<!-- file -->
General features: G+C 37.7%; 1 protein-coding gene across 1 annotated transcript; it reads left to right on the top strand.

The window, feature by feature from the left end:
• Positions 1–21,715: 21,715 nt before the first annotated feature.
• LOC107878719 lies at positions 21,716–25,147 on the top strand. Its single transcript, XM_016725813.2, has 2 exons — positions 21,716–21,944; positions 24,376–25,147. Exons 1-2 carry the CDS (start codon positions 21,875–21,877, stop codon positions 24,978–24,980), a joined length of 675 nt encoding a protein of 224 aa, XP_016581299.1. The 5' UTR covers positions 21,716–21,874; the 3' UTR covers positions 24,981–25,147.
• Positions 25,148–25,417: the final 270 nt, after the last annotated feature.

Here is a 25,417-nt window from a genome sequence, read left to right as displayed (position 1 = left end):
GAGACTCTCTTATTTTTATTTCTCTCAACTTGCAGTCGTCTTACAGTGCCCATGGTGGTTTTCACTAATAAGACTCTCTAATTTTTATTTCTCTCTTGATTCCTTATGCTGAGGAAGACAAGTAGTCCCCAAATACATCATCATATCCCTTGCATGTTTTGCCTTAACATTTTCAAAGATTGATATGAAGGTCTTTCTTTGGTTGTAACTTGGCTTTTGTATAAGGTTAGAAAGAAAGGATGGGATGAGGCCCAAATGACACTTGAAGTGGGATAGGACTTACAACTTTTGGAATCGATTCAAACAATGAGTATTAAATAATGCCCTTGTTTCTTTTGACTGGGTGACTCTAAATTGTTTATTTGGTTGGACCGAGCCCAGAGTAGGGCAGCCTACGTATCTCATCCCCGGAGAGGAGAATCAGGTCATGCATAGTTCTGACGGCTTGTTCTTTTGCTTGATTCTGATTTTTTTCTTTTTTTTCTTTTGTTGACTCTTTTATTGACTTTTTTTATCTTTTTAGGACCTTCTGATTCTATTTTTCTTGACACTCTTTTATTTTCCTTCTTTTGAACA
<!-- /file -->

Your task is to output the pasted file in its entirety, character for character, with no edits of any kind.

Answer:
General features: G+C 37.7%; 1 protein-coding gene across 1 annotated transcript; it reads left to right on the top strand.

The window, feature by feature from the left end:
• Positions 1–21,715: 21,715 nt before the first annotated feature.
• LOC107878719 lies at positions 21,716–25,147 on the top strand. Its single transcript, XM_016725813.2, has 2 exons — positions 21,716–21,944; positions 24,376–25,147. Exons 1-2 carry the CDS (start codon positions 21,875–21,877, stop codon positions 24,978–24,980), a joined length of 675 nt encoding a protein of 224 aa, XP_016581299.1. The 5' UTR covers positions 21,716–21,874; the 3' UTR covers positions 24,981–25,147.
• Positions 25,148–25,417: the final 270 nt, after the last annotated feature.

Here is a 25,417-nt window from a genome sequence, read left to right as displayed (position 1 = left end):
GAGACTCTCTTATTTTTATTTCTCTCAACTTGCAGTCGTCTTACAGTGCCCATGGTGGTTTTCACTAATAAGACTCTCTAATTTTTATTTCTCTCTTGATTCCTTATGCTGAGGAAGACAAGTAGTCCCCAAATACATCATCATATCCCTTGCATGTTTTGCCTTAACATTTTCAAAGATTGATATGAAGGTCTTTCTTTGGTTGTAACTTGGCTTTTGTATAAGGTTAGAAAGAAAGGATGGGATGAGGCCCAAATGACACTTGAAGTGGGATAGGACTTACAACTTTTGGAATCGATTCAAACAATGAGTATTAAATAATGCCCTTGTTTCTTTTGACTGGGTGACTCTAAATTGTTTATTTGGTTGGACCGAGCCCAGAGTAGGGCAGCCTACGTATCTCATCCCCGGAGAGGAGAATCAGGTCATGCATAGTTCTGACGGCTTGTTCTTTTGCTTGATTCTGATTTTTTTCTTTTTTTTCTTTTGTTGACTCTTTTATTGACTTTTTTTATCTTTTTAGGACCTTCTGATTCTATTTTTCTTGACACTCTTTTATTTTCCTTCTTTTGAACA